Warren Gatland has welcomed the challenge of leading the most arduous tour in British and Irish Lions history knowing the rewards for glory would be great.
Gatland has been placed in charge of next summer’s odyssey to New Zealand and will begin a 10-month sabbatical from his post with Wales immediately by heading to the home of the reigning world champions today.
The 52-year-old Kiwi masterminded a 2-1 series victory over Australia three years ago, but knows that three Tests against opponents he claims have “taken the game on to a new level” is a different proposition.
“Everyone talks about how tough it’s going to be going to New Zealand but I think you get off at a job like this. It’s one of the most prestigious jobs in the world,” said Gatland.
“I wouldn’t have taken this job on if I didn’t think there were players with the ability to go to New Zealand and win. There’s some real talent there at the moment. Players with pace and footwork. There’s experience in the forward pack and some size as well and there’s some real skill. I’m incredibly excited about the potential of a Lions team able to go to New Zealand.
“I have to believe that we are good enough, that we can pick a squad good enough to go to New Zealand and beat the All Blacks. If we don’t believe that, we shouldn’t even be getting on the plane and if there are players that have doubts make yourselves unavailable because we have to go down there as a squad of players and a group of people who believe 100% that we’re good enough to go to New Zealand and winning the test series.”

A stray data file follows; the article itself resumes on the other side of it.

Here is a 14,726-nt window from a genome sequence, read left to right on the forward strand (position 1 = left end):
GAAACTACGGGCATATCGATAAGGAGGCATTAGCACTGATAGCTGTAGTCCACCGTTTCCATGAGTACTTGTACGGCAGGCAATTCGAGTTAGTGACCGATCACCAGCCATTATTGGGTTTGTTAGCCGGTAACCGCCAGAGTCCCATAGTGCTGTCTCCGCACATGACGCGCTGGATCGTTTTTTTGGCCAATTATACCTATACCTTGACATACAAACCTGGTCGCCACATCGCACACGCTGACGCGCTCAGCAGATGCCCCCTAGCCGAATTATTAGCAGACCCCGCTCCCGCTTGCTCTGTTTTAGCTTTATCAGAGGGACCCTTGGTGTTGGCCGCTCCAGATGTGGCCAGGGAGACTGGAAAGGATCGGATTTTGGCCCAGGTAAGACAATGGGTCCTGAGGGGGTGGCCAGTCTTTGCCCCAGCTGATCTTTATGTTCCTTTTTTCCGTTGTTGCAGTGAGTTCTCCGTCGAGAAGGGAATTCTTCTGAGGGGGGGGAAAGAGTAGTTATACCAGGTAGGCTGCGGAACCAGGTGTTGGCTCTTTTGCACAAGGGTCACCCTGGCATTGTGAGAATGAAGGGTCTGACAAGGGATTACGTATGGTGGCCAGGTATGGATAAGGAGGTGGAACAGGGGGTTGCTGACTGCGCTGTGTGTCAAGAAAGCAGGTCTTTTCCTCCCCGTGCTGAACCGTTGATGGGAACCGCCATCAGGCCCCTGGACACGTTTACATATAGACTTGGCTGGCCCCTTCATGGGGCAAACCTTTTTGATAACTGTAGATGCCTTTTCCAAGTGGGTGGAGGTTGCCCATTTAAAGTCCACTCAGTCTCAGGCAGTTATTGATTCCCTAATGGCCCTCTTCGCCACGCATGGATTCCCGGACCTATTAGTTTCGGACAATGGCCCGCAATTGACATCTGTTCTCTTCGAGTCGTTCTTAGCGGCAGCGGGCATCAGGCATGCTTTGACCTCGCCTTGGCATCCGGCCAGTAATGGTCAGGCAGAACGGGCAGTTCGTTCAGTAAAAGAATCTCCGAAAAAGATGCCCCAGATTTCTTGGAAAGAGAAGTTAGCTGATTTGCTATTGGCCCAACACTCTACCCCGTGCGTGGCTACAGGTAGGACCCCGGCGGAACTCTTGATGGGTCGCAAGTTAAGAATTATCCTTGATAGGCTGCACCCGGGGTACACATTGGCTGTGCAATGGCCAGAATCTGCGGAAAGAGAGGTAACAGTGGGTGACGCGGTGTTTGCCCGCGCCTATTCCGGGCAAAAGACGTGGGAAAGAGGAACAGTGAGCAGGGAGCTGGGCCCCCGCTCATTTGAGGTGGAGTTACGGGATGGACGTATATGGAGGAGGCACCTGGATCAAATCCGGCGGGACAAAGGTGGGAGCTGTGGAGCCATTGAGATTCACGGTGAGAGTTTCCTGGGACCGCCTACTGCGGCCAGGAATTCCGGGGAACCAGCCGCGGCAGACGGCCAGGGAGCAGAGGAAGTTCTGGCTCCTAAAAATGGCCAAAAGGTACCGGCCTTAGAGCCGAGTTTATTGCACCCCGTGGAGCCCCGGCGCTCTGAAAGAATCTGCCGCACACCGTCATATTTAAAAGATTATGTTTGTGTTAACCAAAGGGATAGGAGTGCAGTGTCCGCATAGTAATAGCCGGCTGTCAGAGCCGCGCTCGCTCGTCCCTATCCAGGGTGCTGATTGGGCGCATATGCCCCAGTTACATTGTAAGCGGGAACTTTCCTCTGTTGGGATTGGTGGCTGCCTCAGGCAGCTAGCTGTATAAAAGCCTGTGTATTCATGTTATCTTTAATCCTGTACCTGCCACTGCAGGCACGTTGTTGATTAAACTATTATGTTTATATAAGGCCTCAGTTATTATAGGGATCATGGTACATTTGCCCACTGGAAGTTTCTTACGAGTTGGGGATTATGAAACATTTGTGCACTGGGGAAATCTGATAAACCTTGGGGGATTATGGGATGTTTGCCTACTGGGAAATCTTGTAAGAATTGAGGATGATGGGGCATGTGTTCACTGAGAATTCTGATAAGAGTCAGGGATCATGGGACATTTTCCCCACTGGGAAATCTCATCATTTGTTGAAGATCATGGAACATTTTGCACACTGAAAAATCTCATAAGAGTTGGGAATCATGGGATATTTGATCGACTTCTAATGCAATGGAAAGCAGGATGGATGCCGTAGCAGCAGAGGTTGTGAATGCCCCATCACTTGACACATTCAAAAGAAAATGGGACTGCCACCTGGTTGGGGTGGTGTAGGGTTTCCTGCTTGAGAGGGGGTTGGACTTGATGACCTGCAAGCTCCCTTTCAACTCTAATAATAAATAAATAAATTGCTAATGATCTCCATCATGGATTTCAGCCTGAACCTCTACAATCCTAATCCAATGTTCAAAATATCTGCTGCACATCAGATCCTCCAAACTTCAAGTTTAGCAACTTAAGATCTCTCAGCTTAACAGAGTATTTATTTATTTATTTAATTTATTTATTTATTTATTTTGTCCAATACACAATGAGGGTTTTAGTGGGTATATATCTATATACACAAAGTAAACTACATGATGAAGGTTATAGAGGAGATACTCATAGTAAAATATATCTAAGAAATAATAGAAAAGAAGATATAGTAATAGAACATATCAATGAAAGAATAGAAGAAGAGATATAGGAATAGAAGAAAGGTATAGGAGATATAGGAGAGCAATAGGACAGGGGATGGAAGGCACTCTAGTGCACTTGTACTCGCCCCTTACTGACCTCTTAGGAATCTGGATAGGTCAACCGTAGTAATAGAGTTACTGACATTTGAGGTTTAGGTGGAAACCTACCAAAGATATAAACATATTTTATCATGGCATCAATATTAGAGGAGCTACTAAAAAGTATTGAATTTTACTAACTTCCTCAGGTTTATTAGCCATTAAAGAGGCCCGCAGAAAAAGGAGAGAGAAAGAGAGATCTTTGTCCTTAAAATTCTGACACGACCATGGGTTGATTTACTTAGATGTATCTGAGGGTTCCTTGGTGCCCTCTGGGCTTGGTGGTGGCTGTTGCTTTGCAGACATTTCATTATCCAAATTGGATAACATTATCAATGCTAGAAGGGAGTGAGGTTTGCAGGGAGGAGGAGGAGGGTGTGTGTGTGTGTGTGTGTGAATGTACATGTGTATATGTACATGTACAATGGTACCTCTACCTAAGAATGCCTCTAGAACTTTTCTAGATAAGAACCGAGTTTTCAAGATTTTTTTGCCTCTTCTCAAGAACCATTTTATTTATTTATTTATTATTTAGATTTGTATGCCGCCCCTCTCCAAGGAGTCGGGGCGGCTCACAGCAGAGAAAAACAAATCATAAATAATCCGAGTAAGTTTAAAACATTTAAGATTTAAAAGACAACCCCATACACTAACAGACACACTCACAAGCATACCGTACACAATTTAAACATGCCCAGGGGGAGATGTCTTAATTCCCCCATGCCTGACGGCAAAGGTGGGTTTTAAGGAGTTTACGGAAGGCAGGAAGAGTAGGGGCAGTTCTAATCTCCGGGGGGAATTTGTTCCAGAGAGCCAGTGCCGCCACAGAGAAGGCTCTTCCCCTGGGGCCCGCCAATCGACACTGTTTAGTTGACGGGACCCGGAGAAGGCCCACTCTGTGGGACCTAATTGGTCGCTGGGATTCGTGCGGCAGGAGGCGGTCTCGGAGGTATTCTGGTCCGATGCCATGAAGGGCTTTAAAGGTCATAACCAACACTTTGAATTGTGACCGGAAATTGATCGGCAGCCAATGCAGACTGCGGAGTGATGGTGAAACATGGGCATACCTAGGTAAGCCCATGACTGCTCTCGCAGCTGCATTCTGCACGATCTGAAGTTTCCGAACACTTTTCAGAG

Adding to the task facing the Lions is an itinerary that includes five fixtures against Super Rugby teams and a clash with the Maori and scheduling that sees domestic finals being played just a week before the tour opener on June 3.
It has been described as mission impossible but while Gatland accepted the odds are stacked against the elite of British and Irish rugby, he is convinced they can prevail after spotting chinks in the All Blacks’ armour.
“If you look at the All Blacks, when the games are tight they still play the numbers and are a little bit conservative and that’s potentially when they’re at their most vulnerable,” said Gatland, who admitted the gap between New Zealand and the rest of the world has never been greater.
Strengthening Gatland’s belief 2017 could produce only a second series win over New Zealand in 12 visits is the success of England since last autumn’s dismal World Cup. Under Eddie Jones, England have won the Grand Slam and swept Australia aside with a 3-0 whitewash in June, lifting them to second in the global rankings.
“The best thing at the moment about the Lions, and purely with my Lions hat on, is the improvement in England over the last 12 months,” Gatland said.
“For the Celtic nations, they should be the benchmark and we should be chasing them, but that hasn’t happened for the last seven, eight, 10 years. It’s pleasing England’s players are playing well and with confidence, that’s going to be good for the Lions.”
Gatland will spend the coming weeks choosing his coaching assistants and hopes to spend time with each national team, expressing the need for a mixture of continuity and fresh voices, with an announcement due to be made on December 7. Rob Howley has been named as Wales head coach while Warren Gatland concentrates on his Lions role.
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